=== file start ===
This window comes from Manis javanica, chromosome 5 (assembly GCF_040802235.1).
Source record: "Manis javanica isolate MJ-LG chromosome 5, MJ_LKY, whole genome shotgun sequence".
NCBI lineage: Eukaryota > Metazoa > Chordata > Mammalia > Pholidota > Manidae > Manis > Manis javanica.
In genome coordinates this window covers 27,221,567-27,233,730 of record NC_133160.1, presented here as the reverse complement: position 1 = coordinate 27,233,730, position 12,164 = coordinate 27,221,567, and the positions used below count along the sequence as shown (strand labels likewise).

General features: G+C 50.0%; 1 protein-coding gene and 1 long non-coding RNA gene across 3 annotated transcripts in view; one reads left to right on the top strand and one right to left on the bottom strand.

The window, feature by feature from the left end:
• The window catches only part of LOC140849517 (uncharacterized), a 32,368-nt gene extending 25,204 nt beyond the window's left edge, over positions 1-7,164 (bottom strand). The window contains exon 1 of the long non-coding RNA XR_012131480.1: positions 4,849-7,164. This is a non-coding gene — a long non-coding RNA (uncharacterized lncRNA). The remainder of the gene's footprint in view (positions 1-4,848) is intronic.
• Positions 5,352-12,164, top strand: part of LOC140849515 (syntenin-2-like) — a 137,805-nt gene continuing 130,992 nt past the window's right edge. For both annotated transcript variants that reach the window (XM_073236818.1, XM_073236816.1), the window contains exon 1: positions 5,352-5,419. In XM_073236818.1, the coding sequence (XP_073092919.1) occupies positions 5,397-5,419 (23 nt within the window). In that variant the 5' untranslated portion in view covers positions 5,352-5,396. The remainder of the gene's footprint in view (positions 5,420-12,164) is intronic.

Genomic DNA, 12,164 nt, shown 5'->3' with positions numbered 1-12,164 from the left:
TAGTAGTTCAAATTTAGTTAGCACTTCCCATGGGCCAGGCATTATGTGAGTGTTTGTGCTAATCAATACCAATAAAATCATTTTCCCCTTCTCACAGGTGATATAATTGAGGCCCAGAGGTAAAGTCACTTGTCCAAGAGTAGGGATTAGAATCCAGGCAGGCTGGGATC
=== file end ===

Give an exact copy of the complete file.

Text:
This window comes from Manis javanica, chromosome 5 (assembly GCF_040802235.1).
Source record: "Manis javanica isolate MJ-LG chromosome 5, MJ_LKY, whole genome shotgun sequence".
NCBI lineage: Eukaryota > Metazoa > Chordata > Mammalia > Pholidota > Manidae > Manis > Manis javanica.
In genome coordinates this window covers 27,221,567-27,233,730 of record NC_133160.1, presented here as the reverse complement: position 1 = coordinate 27,233,730, position 12,164 = coordinate 27,221,567, and the positions used below count along the sequence as shown (strand labels likewise).

General features: G+C 50.0%; 1 protein-coding gene and 1 long non-coding RNA gene across 3 annotated transcripts in view; one reads left to right on the top strand and one right to left on the bottom strand.

The window, feature by feature from the left end:
• The window catches only part of LOC140849517 (uncharacterized), a 32,368-nt gene extending 25,204 nt beyond the window's left edge, over positions 1-7,164 (bottom strand). The window contains exon 1 of the long non-coding RNA XR_012131480.1: positions 4,849-7,164. This is a non-coding gene — a long non-coding RNA (uncharacterized lncRNA). The remainder of the gene's footprint in view (positions 1-4,848) is intronic.
• Positions 5,352-12,164, top strand: part of LOC140849515 (syntenin-2-like) — a 137,805-nt gene continuing 130,992 nt past the window's right edge. For both annotated transcript variants that reach the window (XM_073236818.1, XM_073236816.1), the window contains exon 1: positions 5,352-5,419. In XM_073236818.1, the coding sequence (XP_073092919.1) occupies positions 5,397-5,419 (23 nt within the window). In that variant the 5' untranslated portion in view covers positions 5,352-5,396. The remainder of the gene's footprint in view (positions 5,420-12,164) is intronic.

Genomic DNA, 12,164 nt, shown 5'->3' with positions numbered 1-12,164 from the left:
TAGTAGTTCAAATTTAGTTAGCACTTCCCATGGGCCAGGCATTATGTGAGTGTTTGTGCTAATCAATACCAATAAAATCATTTTCCCCTTCTCACAGGTGATATAATTGAGGCCCAGAGGTAAAGTCACTTGTCCAAGAGTAGGGATTAGAATCCAGGCAGGCTGGGATC